Gold lures small-scale miners into global market
Victoria Paxi used to live in Lima, the capital of Peru, working in a restaurant or washing clothes to earn about 60 dollars a month, while her husband worked hours away in a mine.
Arcelor Mittal: Lightening up heavy industry
Steel is one of the industrial sectors under intense pressure to cut greenhouse gas emissions. By its very nature, producing steel consumes a lot of energy, which in turn produces a lot of carbon dioxide. But its not as bleak as all that: the steel industry has been trying for decades to find ways to cut CO2 emissions, says Michel Wurth, a member of the management board of ArcelorMittal, the worlds largest steel maker.
The pursuit of value
It’s all too easy, if you have the upper hand in negotiations – whether it be through information asymmetry or generally a more favourable position -- to make full use of a power play in negotiations to get what you want, with the winner taking all and the loser walking away empty-handed, says INSEAD Professor Horacio Falcao. But instead, negotiators should be looking to develop ‘win-win’ strategies that allow all parties to capture some of the value, or at least feel that they were bein
Further consolidation seen in private banking sector
Even as the global economic downturn continues to ease, there will be further consolidation in the private banking industry amid cost-cutting efforts and falling revenues, says Pierre-Francois Baer, SG Private Banking’s CEO for Singapore & South Asia.
In the world of banking, does size matter?
It was bound to happen. After pouring tens of billions of dollars, pounds and euros: as much as 5.5 per cent of the GDP of advanced economies, according to the International Monetary Fund, governments began to revolt. “If a bank is too big to fail, then it is too big,” the governor of the central bank of Belgium told a newspaper at the end of June. If this is true, then what about the corollary: “Small is beautiful?” If bankers’ bonuses are being capped, should the size of their banks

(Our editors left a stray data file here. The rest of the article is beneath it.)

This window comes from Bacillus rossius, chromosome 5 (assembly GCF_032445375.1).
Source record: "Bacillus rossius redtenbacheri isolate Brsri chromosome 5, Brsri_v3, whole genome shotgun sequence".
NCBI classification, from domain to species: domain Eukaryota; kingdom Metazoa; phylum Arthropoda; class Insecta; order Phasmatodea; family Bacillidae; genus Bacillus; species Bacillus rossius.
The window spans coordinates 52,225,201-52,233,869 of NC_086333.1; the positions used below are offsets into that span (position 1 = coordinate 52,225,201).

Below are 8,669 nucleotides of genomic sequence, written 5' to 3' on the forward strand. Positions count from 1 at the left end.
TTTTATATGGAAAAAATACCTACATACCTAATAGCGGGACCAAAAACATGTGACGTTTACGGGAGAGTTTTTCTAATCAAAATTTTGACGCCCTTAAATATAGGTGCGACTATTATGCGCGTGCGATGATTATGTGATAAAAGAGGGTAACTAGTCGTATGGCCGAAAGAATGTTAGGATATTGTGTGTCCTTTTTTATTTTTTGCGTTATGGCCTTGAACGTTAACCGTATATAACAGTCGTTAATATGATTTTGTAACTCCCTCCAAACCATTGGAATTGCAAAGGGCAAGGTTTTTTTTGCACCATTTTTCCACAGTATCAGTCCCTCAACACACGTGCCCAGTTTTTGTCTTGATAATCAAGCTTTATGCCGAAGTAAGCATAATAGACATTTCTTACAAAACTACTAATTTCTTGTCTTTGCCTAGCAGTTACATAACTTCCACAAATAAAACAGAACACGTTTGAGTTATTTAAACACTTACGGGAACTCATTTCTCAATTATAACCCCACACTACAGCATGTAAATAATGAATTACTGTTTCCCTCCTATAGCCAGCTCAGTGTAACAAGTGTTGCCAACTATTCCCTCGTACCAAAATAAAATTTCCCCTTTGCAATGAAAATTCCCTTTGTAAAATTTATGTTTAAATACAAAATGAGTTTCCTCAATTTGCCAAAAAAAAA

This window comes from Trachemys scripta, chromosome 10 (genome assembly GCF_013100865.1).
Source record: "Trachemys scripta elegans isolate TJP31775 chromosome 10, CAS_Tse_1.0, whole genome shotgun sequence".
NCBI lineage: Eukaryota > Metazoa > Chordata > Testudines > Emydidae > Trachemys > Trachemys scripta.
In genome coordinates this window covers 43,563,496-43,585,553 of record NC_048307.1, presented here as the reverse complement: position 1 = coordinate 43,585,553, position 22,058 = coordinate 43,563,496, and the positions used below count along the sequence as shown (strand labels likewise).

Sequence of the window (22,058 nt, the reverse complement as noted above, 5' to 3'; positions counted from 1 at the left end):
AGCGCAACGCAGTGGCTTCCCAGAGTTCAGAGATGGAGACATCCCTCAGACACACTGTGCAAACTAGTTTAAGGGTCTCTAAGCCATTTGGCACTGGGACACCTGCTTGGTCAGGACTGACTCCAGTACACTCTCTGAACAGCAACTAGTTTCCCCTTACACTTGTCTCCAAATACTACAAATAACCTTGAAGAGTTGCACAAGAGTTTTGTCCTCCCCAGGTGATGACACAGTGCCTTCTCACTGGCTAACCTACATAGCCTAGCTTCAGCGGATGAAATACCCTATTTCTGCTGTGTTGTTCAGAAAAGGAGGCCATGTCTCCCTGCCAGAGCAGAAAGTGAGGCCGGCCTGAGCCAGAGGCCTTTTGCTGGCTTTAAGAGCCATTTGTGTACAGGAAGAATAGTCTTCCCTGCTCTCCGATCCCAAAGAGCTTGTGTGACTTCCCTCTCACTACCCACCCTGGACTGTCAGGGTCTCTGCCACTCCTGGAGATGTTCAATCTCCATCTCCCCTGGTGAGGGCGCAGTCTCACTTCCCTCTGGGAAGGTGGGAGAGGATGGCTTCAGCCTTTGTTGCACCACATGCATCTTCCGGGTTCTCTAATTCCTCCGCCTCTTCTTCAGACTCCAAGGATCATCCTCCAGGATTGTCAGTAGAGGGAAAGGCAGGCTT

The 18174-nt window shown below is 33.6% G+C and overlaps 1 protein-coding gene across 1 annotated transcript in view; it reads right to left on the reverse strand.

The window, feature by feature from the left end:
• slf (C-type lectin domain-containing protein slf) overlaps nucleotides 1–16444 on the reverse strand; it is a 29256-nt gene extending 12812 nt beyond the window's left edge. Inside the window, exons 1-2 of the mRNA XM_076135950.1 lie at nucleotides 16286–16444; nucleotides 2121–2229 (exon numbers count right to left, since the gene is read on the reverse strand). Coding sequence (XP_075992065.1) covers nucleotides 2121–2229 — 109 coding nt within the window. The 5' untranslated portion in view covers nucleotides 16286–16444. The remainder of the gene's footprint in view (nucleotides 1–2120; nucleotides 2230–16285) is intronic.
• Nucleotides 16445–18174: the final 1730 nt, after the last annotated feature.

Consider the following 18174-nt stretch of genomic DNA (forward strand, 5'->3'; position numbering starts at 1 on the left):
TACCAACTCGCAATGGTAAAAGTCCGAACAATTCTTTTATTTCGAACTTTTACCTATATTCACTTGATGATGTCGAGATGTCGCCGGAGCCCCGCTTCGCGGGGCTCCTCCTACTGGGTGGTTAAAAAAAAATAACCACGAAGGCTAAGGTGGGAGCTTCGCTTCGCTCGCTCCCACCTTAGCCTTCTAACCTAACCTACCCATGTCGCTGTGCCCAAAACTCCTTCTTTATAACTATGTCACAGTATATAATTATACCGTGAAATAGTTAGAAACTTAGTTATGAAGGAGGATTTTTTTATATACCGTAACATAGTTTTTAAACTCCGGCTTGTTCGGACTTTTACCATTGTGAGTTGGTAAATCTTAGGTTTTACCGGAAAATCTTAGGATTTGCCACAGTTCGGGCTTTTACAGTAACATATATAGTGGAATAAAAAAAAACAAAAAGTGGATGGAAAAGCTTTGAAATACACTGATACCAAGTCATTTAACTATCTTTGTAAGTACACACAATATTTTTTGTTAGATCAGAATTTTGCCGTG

Credit ratings: buyer beware
“Investors tend to take credit ratings at face value and rely on them too heavily.” So says ESSEC Economics Professor Patricia Langohr, who with her father, INSEAD Finance and Banking Professor Herwig Langohr, has written a book called 'The rating agencies and their credit ratings'.
IPOs: Evaluating failure risk
INSEAD Assistant Professor of Accounting and Control Liz Demers says the risk of failure may not be fully priced into new listings as of the offering date.
How LG Electronics reinvented itself in the US
It took three attempts in four years for Korean electronics giant LG Electronics (LGE) to launch its brand in the US market in 2002. Five years later, it became the top seller of refrigerators and washing machines, and has since been successfully maintaining its lead in the two home appliance categories with current respective market shares of about 24 per cent.
Harnessing creativity to power up the economy
Creativity is underrated – at least that is what Fredrik Härén, author of The Idea Book believes.
Innovating at the top
With the global economic slowdown, the need for innovation is even greater today. If you're looking to maintain your market share, and perhaps post growth despite the recessionary environment, innovation is key.
The innovation value chain
Innovation isn’t all about great ideas. INSEAD Professor of Entrepreneurship Morten Hansen and visiting professor Julian Birkinshaw argue that companies often fail because they don’t recognise that innovation is a chain that requires strength at every link to succeed.